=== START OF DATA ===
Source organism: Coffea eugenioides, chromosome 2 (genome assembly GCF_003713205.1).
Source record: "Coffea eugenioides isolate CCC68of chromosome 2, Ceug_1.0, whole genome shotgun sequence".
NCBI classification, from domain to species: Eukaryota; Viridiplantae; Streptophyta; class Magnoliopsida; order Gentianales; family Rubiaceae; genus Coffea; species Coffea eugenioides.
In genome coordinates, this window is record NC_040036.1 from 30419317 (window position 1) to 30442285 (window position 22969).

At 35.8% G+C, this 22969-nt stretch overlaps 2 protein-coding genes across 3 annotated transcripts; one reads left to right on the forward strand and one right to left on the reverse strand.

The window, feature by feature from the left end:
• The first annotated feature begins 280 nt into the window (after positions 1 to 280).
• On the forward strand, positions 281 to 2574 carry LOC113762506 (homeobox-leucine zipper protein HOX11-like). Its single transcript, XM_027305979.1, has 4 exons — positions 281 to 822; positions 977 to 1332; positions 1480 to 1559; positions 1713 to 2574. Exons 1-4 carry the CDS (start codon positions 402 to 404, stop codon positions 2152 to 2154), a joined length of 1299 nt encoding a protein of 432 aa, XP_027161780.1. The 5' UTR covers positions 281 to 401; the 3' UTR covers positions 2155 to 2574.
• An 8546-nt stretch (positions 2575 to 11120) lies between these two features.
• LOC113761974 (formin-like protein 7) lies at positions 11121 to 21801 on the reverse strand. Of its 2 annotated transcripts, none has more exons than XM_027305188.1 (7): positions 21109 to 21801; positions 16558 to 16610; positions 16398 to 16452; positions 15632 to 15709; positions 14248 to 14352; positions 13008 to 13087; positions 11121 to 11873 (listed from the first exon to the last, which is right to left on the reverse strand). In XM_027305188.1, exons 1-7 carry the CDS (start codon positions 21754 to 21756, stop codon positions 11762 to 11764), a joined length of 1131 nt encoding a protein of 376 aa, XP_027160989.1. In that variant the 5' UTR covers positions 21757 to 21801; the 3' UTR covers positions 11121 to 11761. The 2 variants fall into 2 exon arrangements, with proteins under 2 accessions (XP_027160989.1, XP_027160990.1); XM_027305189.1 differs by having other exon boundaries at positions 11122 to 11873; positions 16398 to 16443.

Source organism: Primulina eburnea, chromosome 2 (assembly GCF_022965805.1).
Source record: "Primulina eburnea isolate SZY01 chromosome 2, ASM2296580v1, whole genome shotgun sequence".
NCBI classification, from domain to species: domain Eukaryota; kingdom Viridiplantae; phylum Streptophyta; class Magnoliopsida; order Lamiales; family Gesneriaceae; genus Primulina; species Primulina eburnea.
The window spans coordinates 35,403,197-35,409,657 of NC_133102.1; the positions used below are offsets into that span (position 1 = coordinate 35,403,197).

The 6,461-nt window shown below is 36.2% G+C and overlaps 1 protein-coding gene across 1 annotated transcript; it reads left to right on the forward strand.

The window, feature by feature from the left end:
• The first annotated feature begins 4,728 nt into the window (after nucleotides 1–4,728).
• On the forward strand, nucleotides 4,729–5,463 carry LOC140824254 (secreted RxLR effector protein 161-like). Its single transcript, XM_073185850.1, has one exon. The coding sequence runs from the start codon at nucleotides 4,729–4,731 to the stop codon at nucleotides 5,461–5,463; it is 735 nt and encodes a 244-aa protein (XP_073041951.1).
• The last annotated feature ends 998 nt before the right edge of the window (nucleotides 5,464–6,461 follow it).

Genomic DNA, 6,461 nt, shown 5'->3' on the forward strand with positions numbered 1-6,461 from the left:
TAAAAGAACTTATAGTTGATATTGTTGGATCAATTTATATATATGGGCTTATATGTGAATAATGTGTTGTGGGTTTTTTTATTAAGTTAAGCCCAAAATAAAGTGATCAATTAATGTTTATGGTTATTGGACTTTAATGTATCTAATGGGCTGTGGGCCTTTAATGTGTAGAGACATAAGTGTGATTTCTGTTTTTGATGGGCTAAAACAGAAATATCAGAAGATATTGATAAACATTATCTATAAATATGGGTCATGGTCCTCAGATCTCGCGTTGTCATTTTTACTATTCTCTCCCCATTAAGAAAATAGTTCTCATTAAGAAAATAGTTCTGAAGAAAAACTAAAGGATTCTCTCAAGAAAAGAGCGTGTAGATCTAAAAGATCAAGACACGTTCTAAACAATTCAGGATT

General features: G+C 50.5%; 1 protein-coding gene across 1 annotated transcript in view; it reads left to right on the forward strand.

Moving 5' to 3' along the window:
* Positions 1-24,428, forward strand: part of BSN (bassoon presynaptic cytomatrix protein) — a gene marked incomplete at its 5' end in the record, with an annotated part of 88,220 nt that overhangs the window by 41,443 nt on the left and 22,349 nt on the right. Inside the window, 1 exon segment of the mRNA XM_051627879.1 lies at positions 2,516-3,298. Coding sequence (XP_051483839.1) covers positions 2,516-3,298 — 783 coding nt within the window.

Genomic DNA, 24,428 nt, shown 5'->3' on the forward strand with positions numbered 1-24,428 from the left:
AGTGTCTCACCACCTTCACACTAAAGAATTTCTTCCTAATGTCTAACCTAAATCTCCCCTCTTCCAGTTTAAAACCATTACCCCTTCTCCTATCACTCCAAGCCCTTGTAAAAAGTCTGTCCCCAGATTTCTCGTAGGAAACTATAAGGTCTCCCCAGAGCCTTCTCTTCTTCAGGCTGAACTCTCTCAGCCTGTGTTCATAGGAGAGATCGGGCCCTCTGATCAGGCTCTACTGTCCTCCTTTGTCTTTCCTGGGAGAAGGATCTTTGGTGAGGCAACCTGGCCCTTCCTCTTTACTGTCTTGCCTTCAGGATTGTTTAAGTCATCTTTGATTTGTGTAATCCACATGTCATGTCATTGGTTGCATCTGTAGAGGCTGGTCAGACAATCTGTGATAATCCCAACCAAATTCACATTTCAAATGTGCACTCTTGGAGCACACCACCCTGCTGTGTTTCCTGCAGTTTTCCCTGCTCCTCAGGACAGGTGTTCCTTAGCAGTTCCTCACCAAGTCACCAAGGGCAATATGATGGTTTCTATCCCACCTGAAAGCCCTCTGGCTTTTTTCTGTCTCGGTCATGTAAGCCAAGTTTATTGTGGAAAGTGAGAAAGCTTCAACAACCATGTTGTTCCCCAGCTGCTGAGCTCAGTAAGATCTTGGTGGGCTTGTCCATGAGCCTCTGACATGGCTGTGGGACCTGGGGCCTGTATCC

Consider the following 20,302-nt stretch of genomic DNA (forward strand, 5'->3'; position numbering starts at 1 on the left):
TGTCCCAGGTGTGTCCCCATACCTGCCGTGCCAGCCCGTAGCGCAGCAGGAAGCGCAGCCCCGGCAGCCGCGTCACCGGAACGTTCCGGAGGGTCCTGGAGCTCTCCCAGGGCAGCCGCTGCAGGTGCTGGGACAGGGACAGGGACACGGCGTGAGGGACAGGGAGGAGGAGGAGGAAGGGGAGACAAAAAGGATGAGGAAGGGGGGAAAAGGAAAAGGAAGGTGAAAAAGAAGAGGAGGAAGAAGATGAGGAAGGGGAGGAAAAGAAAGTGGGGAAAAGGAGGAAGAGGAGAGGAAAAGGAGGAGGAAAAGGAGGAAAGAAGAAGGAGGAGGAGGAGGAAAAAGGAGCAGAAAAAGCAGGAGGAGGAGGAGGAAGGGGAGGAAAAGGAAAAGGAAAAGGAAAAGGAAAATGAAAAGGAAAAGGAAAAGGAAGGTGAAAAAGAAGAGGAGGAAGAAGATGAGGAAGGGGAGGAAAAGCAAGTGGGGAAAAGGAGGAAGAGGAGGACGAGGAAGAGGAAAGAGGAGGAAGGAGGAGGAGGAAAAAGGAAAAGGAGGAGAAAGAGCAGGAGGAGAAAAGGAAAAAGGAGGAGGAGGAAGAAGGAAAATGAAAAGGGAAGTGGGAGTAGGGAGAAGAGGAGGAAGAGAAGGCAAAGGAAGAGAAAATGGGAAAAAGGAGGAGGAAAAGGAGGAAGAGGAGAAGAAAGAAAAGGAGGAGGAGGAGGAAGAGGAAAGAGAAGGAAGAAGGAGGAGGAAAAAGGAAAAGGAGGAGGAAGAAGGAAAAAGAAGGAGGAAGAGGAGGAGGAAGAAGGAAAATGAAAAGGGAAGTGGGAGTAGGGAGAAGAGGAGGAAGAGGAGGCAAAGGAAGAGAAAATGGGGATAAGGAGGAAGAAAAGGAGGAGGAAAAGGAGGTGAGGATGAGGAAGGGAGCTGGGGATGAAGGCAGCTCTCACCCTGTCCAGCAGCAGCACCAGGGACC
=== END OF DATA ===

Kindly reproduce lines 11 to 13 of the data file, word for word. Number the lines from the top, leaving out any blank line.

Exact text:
Source organism: Primulina eburnea, chromosome 2 (assembly GCF_022965805.1).
Source record: "Primulina eburnea isolate SZY01 chromosome 2, ASM2296580v1, whole genome shotgun sequence".
NCBI classification, from domain to species: domain Eukaryota; kingdom Viridiplantae; phylum Streptophyta; class Magnoliopsida; order Lamiales; family Gesneriaceae; genus Primulina; species Primulina eburnea.